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February 23, 2010

Is personal search about semantics?

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I was recently reading an interview with a director of Bing, Stefan Weitz about the future of search. Stefan has said that one of the biggest problems that search engines have is trying to ascertain the intent of the searcher. This problem has been around for ages and the example we use at Bruce Clay to properly illustrate it is; if you type in java in the search box, are you trying to find information about the coffee, the programming language or the county? Without any additional keywords within the search query, that intent can be difficult to discover.


personalised search

Photo by dullhunk via Creative Commons

The next minute I was reading yet another article on personalised search and had a thought, maybe the predominant reason Google instituted personalised search was to better understand the intent of the searcher based on previous searches in terms of language surrounding the query. For example if your personalised searches show 20 previous queries relating to programming language with no queries relating to coffee or an obscure Indonesian island, then it could be assumed your single “java” query would in all probability be related to the programming language. Stefan argues for the need of the search engines to put context around the language and perhaps Google is using personalised search to do just that.

In fact, in the Google video announcing personalised search, they mention that one of the things they hope personalised search will improve is the ability to better determine the searcher’s intent. The point I’m trying to make is that with all the negativity surrounding personalised search, perhaps its benefits, particularly surrounding the better identification of intent has been glossed over.

During the course of a regular day I run alot of queries through Google and although I dont have any concrete evidence, I do feel that since personalised search has been turned on by default, my SERP’s have got a little better, especially with the search engine seemingly reading my intent better.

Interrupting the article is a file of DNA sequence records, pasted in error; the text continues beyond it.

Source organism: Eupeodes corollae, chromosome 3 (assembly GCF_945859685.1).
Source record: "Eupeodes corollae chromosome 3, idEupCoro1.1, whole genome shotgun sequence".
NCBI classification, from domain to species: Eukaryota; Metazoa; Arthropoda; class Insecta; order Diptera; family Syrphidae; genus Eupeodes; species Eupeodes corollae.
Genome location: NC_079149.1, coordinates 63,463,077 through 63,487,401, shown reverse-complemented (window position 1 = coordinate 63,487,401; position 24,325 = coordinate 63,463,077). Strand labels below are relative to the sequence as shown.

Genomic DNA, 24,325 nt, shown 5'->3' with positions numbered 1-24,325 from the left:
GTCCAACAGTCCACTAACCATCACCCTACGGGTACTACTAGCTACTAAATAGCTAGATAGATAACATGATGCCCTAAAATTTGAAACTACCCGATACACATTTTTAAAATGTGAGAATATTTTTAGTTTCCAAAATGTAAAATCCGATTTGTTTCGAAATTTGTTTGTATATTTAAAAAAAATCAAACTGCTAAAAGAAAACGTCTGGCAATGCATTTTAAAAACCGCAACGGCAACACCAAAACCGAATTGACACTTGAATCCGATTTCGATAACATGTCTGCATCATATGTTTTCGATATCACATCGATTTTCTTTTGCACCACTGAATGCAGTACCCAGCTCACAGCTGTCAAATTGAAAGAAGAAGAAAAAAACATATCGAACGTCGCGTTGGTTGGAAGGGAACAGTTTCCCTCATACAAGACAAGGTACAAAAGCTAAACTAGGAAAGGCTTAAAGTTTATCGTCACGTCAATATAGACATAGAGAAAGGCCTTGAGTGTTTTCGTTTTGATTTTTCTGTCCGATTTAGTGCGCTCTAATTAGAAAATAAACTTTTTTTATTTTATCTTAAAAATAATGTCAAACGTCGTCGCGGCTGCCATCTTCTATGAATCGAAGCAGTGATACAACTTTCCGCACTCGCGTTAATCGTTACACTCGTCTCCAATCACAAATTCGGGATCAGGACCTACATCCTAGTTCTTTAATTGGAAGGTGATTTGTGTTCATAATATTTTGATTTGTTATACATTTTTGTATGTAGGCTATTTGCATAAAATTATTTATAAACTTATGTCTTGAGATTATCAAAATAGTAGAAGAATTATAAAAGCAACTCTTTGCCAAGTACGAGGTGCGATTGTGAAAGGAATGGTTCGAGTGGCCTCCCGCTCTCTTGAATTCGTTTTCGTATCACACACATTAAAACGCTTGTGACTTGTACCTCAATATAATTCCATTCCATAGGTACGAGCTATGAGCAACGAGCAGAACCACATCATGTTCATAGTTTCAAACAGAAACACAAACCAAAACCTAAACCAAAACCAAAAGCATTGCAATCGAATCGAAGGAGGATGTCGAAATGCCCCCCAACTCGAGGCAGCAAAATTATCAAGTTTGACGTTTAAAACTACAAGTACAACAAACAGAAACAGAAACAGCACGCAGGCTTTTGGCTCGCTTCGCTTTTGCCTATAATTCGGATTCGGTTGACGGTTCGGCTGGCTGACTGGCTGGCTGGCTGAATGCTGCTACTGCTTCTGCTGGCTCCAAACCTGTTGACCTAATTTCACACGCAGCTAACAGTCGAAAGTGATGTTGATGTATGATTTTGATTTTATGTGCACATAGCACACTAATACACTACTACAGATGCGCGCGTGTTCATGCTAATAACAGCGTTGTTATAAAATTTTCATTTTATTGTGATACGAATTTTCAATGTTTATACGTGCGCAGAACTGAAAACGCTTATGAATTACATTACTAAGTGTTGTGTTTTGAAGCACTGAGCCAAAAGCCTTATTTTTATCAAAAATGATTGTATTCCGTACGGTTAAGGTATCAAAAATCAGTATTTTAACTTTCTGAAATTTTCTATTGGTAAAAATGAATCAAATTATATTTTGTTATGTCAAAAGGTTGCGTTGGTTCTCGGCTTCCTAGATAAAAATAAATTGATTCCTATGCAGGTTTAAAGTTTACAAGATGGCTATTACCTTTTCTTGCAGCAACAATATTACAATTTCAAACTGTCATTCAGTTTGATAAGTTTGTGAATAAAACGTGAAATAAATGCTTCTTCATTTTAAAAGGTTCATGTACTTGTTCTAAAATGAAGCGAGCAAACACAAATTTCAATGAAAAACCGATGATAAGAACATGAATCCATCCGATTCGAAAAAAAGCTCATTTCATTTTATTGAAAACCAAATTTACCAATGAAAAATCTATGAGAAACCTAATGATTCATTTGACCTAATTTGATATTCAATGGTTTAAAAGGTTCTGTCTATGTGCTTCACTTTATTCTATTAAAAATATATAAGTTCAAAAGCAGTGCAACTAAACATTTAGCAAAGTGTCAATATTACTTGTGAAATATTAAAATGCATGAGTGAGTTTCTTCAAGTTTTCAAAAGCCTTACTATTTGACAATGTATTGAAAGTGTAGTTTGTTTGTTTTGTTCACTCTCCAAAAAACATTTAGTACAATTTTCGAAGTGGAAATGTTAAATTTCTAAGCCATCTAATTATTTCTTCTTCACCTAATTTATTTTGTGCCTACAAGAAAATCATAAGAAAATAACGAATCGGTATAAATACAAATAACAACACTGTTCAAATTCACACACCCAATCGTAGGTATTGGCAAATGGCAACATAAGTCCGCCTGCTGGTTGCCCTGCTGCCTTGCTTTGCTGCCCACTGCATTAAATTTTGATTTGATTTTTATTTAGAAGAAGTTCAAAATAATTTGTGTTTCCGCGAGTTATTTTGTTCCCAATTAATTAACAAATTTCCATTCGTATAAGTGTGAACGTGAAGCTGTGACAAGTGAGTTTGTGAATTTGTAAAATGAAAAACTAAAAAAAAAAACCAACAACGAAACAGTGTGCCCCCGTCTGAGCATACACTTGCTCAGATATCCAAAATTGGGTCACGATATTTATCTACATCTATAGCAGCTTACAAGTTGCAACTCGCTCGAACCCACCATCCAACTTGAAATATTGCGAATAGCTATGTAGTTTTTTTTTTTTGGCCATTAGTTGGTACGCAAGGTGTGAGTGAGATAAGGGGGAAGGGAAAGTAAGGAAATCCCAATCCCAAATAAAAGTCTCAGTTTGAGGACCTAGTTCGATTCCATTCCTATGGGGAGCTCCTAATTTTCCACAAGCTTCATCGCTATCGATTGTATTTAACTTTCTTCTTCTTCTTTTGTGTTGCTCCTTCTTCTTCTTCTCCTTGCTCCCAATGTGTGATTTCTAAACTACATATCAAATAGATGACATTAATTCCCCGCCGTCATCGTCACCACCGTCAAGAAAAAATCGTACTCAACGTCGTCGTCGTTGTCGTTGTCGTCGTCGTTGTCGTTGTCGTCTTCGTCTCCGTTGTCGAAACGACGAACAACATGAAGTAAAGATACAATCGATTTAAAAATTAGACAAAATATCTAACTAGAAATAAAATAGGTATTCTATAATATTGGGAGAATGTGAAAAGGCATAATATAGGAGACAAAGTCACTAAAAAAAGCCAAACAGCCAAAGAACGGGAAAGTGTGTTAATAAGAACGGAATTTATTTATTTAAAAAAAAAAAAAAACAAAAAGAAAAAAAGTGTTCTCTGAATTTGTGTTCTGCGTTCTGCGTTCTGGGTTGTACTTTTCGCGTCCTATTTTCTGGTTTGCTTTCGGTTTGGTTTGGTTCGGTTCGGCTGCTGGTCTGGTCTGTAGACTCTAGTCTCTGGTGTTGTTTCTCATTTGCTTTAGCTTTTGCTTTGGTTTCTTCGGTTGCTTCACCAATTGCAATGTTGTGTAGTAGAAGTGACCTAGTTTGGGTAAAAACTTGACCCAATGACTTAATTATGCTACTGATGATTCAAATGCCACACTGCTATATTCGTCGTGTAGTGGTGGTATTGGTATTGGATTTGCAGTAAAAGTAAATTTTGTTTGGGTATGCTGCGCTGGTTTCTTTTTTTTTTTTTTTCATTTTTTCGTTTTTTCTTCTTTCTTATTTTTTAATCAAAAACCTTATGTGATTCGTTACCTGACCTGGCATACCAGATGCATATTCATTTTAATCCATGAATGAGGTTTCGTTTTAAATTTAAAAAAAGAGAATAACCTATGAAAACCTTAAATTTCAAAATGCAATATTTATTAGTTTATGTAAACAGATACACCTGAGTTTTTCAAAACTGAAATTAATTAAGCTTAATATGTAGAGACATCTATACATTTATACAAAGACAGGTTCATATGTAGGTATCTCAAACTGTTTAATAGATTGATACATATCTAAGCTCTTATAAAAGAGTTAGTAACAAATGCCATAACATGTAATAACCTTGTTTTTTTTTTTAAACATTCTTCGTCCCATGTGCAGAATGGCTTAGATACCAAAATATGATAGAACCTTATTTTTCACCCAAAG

While we are on the topic of personalised search, Rand over at SEOmoz had an interesting idea; essentially, he says, “Personalized search is now on by default. This means that every click, branded search, and expression of a “brand preference” or “brand affinity” in Google’s results is likely to result in preferential biasing towards that domain in future searches. A “Google” Pontiac message during this Superbowl wouldn’t just send users to their site, it would also mean that tens of millions of searchers would now be “personalized” towards that domain.”

It’s an interesting idea, if you were sure that your company comes up first for a brand search i.e. Nike, then maybe these big corporations should start having “Google Nike” instead of the URL on their brand messaging. This would lead to more people searching Nike and therefore possibly meaning that the Nike web site would come up tops for the search “running shoes” due to your personalised search history.

There are a few caveats for recommending this:

1. Google can decide that personalised search is actually making things worse as supposed to better and just turn it off
2. Users who are not logged in will only have their history tracked for 180 days so you may need a sustained advertising campaign to take advantage of this
3. If you don’t appear for your suggested keywords in the organic listings you risk sending a different site your traffic
4. If you are paying for your clicks (eg “search potential” by AmEx) then the traffic to your site is costing you twice (once for TVC, once for adwords click)
There has been a lot of debate within the SEO industry as to what personalised search means. I think anything that helps match a query with better SERP’s, is a good thing and to be honest that’s why I think Google turned on personalised search for everyone.





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